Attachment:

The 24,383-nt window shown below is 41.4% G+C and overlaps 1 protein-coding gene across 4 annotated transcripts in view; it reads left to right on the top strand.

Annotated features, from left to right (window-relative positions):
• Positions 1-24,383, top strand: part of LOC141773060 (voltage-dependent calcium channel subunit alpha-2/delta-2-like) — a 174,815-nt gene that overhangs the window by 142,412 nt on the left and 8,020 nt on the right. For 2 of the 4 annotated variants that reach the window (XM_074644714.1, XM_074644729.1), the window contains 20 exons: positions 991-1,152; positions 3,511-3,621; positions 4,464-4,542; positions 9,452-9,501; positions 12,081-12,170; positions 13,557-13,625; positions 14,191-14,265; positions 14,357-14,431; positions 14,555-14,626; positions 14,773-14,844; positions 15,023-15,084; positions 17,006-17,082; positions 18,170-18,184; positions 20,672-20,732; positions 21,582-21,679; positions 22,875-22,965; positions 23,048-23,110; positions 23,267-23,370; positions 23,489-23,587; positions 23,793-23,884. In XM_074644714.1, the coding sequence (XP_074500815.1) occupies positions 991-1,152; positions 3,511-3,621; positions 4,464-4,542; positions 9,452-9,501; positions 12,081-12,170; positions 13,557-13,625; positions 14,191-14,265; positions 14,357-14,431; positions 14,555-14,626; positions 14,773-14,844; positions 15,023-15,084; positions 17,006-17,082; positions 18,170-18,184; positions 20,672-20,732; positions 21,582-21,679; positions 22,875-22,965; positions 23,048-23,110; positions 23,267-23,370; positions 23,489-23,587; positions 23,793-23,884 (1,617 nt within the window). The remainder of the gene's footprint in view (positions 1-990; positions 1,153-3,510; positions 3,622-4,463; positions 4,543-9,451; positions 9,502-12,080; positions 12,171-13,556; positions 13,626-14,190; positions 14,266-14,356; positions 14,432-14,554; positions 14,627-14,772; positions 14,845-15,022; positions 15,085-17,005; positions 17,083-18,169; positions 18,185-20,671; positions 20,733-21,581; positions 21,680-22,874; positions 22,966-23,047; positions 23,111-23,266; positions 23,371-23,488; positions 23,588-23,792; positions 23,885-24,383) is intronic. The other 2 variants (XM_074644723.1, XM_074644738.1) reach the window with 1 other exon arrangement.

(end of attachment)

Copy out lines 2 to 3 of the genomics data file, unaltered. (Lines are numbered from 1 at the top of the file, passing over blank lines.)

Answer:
Annotated features, from left to right (window-relative positions):
• Positions 1-24,383, top strand: part of LOC141773060 (voltage-dependent calcium channel subunit alpha-2/delta-2-like) — a 174,815-nt gene that overhangs the window by 142,412 nt on the left and 8,020 nt on the right. For 2 of the 4 annotated variants that reach the window (XM_074644714.1, XM_074644729.1), the window contains 20 exons: positions 991-1,152; positions 3,511-3,621; positions 4,464-4,542; positions 9,452-9,501; positions 12,081-12,170; positions 13,557-13,625; positions 14,191-14,265; positions 14,357-14,431; positions 14,555-14,626; positions 14,773-14,844; positions 15,023-15,084; positions 17,006-17,082; positions 18,170-18,184; positions 20,672-20,732; positions 21,582-21,679; positions 22,875-22,965; positions 23,048-23,110; positions 23,267-23,370; positions 23,489-23,587; positions 23,793-23,884. In XM_074644714.1, the coding sequence (XP_074500815.1) occupies positions 991-1,152; positions 3,511-3,621; positions 4,464-4,542; positions 9,452-9,501; positions 12,081-12,170; positions 13,557-13,625; positions 14,191-14,265; positions 14,357-14,431; positions 14,555-14,626; positions 14,773-14,844; positions 15,023-15,084; positions 17,006-17,082; positions 18,170-18,184; positions 20,672-20,732; positions 21,582-21,679; positions 22,875-22,965; positions 23,048-23,110; positions 23,267-23,370; positions 23,489-23,587; positions 23,793-23,884 (1,617 nt within the window). The remainder of the gene's footprint in view (positions 1-990; positions 1,153-3,510; positions 3,622-4,463; positions 4,543-9,451; positions 9,502-12,080; positions 12,171-13,556; positions 13,626-14,190; positions 14,266-14,356; positions 14,432-14,554; positions 14,627-14,772; positions 14,845-15,022; positions 15,085-17,005; positions 17,083-18,169; positions 18,185-20,671; positions 20,733-21,581; positions 21,680-22,874; positions 22,966-23,047; positions 23,111-23,266; positions 23,371-23,488; positions 23,588-23,792; positions 23,885-24,383) is intronic. The other 2 variants (XM_074644723.1, XM_074644738.1) reach the window with 1 other exon arrangement.